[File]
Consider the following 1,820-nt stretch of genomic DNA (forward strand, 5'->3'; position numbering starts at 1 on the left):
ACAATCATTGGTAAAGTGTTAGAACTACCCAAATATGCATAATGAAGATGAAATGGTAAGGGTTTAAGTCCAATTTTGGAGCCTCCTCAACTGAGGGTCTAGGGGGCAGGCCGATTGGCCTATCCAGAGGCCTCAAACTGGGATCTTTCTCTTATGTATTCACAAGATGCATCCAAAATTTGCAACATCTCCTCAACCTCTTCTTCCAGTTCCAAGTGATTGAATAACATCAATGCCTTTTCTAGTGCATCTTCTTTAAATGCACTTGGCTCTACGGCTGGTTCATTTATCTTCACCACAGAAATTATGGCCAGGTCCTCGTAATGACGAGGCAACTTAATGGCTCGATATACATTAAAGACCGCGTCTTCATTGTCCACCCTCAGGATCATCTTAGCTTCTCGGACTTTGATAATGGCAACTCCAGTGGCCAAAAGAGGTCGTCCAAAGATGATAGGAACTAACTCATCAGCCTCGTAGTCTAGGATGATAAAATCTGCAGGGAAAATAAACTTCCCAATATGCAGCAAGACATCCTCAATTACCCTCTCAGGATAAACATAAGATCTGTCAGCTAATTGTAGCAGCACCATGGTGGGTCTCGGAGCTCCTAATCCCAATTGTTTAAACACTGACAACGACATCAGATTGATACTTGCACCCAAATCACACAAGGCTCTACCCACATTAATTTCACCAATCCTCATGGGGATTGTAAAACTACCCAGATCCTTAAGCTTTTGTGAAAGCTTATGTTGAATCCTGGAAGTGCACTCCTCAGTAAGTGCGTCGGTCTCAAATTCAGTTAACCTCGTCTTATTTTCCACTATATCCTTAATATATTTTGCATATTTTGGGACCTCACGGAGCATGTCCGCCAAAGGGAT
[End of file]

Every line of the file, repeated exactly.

Consider the following 1,820-nt stretch of genomic DNA (forward strand, 5'->3'; position numbering starts at 1 on the left):
ACAATCATTGGTAAAGTGTTAGAACTACCCAAATATGCATAATGAAGATGAAATGGTAAGGGTTTAAGTCCAATTTTGGAGCCTCCTCAACTGAGGGTCTAGGGGGCAGGCCGATTGGCCTATCCAGAGGCCTCAAACTGGGATCTTTCTCTTATGTATTCACAAGATGCATCCAAAATTTGCAACATCTCCTCAACCTCTTCTTCCAGTTCCAAGTGATTGAATAACATCAATGCCTTTTCTAGTGCATCTTCTTTAAATGCACTTGGCTCTACGGCTGGTTCATTTATCTTCACCACAGAAATTATGGCCAGGTCCTCGTAATGACGAGGCAACTTAATGGCTCGATATACATTAAAGACCGCGTCTTCATTGTCCACCCTCAGGATCATCTTAGCTTCTCGGACTTTGATAATGGCAACTCCAGTGGCCAAAAGAGGTCGTCCAAAGATGATAGGAACTAACTCATCAGCCTCGTAGTCTAGGATGATAAAATCTGCAGGGAAAATAAACTTCCCAATATGCAGCAAGACATCCTCAATTACCCTCTCAGGATAAACATAAGATCTGTCAGCTAATTGTAGCAGCACCATGGTGGGTCTCGGAGCTCCTAATCCCAATTGTTTAAACACTGACAACGACATCAGATTGATACTTGCACCCAAATCACACAAGGCTCTACCCACATTAATTTCACCAATCCTCATGGGGATTGTAAAACTACCCAGATCCTTAAGCTTTTGTGAAAGCTTATGTTGAATCCTGGAAGTGCACTCCTCAGTAAGTGCGTCGGTCTCAAATTCAGTTAACCTCGTCTTATTTTCCACTATATCCTTAATATATTTTGCATATTTTGGGACCTCACGGAGCATGTCCGCCAAAGGGAT